Cisco CEO John Chambers said he was "pleased" with the company's performance for the third quarter of its fiscal 2014 – and it beat analysts' expectations yet again – but the networking titan's actual earnings were not much better than last quarter's gloomy results.
Revenues for the three months ending on April 26 were $11.55bn, which was an improvement over the previous sequential quarter but a 5.5 per cent drop from a year ago. The 36 prognosticators polled by Yahoo! Finance expected revenues of $11.38bn, on average, although some were hoping the company would crack $12bn.
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Cisco's net income, on the other hand, was down 12 per cent year-on-year, to $2.18bn. Excluding certain items, that led to earnings of $0.51 per diluted share, which was flat from the previous year's quarter. Again, however, that beat the $0.48 per share that the analysts were hoping to see.
"Our financial results exceeded the guidance we provided last quarter as we demonstrated clear progress on returning to growth," Chambers said in a canned statement.
And some areas of Cisco's business did indeed grow. Total orders from the US and the UK were both up 7 per cent from the previous year's quarter, and orders from Northern Europe were up 4 per cent.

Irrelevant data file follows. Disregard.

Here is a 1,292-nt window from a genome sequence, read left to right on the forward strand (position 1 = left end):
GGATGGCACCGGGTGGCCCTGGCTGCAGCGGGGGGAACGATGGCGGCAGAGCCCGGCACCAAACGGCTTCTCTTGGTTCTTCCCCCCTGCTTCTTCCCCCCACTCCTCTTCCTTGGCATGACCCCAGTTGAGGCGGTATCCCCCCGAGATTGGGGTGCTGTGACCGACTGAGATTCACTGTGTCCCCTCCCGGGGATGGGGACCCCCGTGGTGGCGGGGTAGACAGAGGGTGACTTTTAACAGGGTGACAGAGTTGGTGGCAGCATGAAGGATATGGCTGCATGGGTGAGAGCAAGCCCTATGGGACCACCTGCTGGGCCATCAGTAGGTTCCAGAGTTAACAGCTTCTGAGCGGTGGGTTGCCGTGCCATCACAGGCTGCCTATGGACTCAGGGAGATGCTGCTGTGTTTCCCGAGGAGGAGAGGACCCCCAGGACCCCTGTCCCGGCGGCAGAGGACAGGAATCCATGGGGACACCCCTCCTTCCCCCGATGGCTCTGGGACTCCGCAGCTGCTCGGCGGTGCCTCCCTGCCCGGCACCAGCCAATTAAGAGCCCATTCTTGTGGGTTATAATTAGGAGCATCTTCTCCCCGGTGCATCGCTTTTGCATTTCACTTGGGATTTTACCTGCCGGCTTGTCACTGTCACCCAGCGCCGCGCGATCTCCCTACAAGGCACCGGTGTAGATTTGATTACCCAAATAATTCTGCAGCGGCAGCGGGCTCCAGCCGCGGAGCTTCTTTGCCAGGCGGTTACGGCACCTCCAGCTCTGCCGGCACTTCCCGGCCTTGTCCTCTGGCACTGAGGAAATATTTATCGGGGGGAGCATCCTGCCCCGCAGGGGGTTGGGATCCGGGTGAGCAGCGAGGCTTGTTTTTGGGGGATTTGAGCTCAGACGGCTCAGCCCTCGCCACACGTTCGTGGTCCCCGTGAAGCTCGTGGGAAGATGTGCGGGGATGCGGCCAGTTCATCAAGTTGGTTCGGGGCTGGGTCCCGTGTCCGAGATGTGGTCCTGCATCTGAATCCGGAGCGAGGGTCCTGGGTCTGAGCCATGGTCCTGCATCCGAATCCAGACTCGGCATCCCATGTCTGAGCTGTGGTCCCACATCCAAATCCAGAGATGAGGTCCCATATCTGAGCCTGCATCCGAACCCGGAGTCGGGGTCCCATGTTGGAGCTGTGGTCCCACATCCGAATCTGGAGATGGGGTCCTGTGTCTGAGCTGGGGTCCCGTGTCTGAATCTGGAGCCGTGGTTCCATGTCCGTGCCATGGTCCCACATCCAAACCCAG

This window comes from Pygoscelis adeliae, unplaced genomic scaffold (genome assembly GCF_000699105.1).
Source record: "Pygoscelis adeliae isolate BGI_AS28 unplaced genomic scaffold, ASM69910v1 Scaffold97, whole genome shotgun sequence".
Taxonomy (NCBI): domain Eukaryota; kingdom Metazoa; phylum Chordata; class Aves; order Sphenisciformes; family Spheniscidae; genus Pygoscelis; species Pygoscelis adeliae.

Among the bright spots, orders of high-end routers grew in the quarter for once, although the company admits that the figures are "still lumpy" – meaning no one knows for sure what the next quarter will bring.
But numbers don't lie, and Cisco's earnings this quarter yet again displayed the networking kingpin's weakness in less-developed economies, where customers are passing on Cisco's pricey kit in favor of more affordable products from the likes of China's Huawei and ZTE.
Sales to emerging markets were down 7 per cent compared to Q3 of 2013, while sales to the "BRIC+M" sector – meaning Brazil, Russia, India, China, and Mexico – were down 13 per cent. Both figures are worse than the declines Chambers & Co saw in the previous sequential quarter.
Those numbers continue to bode poorly for Cisco, which like many technology companies had been eyeing developing markets as the key to continued growth as sales cool off in more mature ones. The truth is that the networker's net income for the first nine months of fiscal 2014 is down 27.3 per cent, as compared to 2013.
But investors mainly seemed pleased that the company once again beat its own guidance, and that of the Wall Street wizards. While Cisco's share price sagged slightly during the day, it climbed 7 per cent in after-hours trading. ®